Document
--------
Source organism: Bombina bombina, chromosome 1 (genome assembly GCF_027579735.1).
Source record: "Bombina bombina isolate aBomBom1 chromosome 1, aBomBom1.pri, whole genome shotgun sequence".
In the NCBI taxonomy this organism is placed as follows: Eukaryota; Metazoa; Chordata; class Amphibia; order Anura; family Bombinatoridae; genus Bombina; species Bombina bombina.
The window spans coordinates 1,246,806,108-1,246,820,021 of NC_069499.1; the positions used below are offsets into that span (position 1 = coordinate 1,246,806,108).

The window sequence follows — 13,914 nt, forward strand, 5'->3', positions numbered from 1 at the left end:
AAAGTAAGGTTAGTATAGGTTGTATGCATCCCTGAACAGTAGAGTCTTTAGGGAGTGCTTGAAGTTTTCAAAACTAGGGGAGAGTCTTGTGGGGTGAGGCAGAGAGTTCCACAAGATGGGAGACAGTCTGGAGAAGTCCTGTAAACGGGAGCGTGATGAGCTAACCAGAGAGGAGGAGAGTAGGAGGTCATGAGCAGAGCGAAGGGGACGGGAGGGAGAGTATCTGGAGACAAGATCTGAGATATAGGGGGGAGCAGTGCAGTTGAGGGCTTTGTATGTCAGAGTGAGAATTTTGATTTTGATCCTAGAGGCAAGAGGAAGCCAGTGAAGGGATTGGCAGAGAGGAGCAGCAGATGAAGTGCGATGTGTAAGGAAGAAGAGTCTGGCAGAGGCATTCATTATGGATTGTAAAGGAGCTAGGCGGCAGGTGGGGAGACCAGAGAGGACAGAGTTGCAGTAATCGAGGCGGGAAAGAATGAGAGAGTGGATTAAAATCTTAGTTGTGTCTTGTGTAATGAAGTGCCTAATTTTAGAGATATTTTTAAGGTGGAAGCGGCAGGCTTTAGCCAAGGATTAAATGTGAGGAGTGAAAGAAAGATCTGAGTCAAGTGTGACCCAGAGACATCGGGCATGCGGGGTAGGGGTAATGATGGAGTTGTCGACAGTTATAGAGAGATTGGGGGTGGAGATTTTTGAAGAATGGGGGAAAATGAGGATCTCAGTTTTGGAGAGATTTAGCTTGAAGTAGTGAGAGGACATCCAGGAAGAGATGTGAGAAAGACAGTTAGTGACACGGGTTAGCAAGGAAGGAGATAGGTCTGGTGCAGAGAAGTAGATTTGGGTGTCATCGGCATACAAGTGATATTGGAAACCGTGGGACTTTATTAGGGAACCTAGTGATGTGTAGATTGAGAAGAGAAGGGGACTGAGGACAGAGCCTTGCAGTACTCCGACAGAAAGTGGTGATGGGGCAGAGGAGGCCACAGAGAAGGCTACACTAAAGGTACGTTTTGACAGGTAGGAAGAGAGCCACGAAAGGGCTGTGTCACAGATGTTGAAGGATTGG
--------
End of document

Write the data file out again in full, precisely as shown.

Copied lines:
Source organism: Bombina bombina, chromosome 1 (genome assembly GCF_027579735.1).
Source record: "Bombina bombina isolate aBomBom1 chromosome 1, aBomBom1.pri, whole genome shotgun sequence".
In the NCBI taxonomy this organism is placed as follows: Eukaryota; Metazoa; Chordata; class Amphibia; order Anura; family Bombinatoridae; genus Bombina; species Bombina bombina.
The window spans coordinates 1,246,806,108-1,246,820,021 of NC_069499.1; the positions used below are offsets into that span (position 1 = coordinate 1,246,806,108).

The window sequence follows — 13,914 nt, forward strand, 5'->3', positions numbered from 1 at the left end:
AAAGTAAGGTTAGTATAGGTTGTATGCATCCCTGAACAGTAGAGTCTTTAGGGAGTGCTTGAAGTTTTCAAAACTAGGGGAGAGTCTTGTGGGGTGAGGCAGAGAGTTCCACAAGATGGGAGACAGTCTGGAGAAGTCCTGTAAACGGGAGCGTGATGAGCTAACCAGAGAGGAGGAGAGTAGGAGGTCATGAGCAGAGCGAAGGGGACGGGAGGGAGAGTATCTGGAGACAAGATCTGAGATATAGGGGGGAGCAGTGCAGTTGAGGGCTTTGTATGTCAGAGTGAGAATTTTGATTTTGATCCTAGAGGCAAGAGGAAGCCAGTGAAGGGATTGGCAGAGAGGAGCAGCAGATGAAGTGCGATGTGTAAGGAAGAAGAGTCTGGCAGAGGCATTCATTATGGATTGTAAAGGAGCTAGGCGGCAGGTGGGGAGACCAGAGAGGACAGAGTTGCAGTAATCGAGGCGGGAAAGAATGAGAGAGTGGATTAAAATCTTAGTTGTGTCTTGTGTAATGAAGTGCCTAATTTTAGAGATATTTTTAAGGTGGAAGCGGCAGGCTTTAGCCAAGGATTAAATGTGAGGAGTGAAAGAAAGATCTGAGTCAAGTGTGACCCAGAGACATCGGGCATGCGGGGTAGGGGTAATGATGGAGTTGTCGACAGTTATAGAGAGATTGGGGGTGGAGATTTTTGAAGAATGGGGGAAAATGAGGATCTCAGTTTTGGAGAGATTTAGCTTGAAGTAGTGAGAGGACATCCAGGAAGAGATGTGAGAAAGACAGTTAGTGACACGGGTTAGCAAGGAAGGAGATAGGTCTGGTGCAGAGAAGTAGATTTGGGTGTCATCGGCATACAAGTGATATTGGAAACCGTGGGACTTTATTAGGGAACCTAGTGATGTGTAGATTGAGAAGAGAAGGGGACTGAGGACAGAGCCTTGCAGTACTCCGACAGAAAGTGGTGATGGGGCAGAGGAGGCCACAGAGAAGGCTACACTAAAGGTACGTTTTGACAGGTAGGAAGAGAGCCACGAAAGGGCTGTGTCACAGATGTTGAAGGATTGG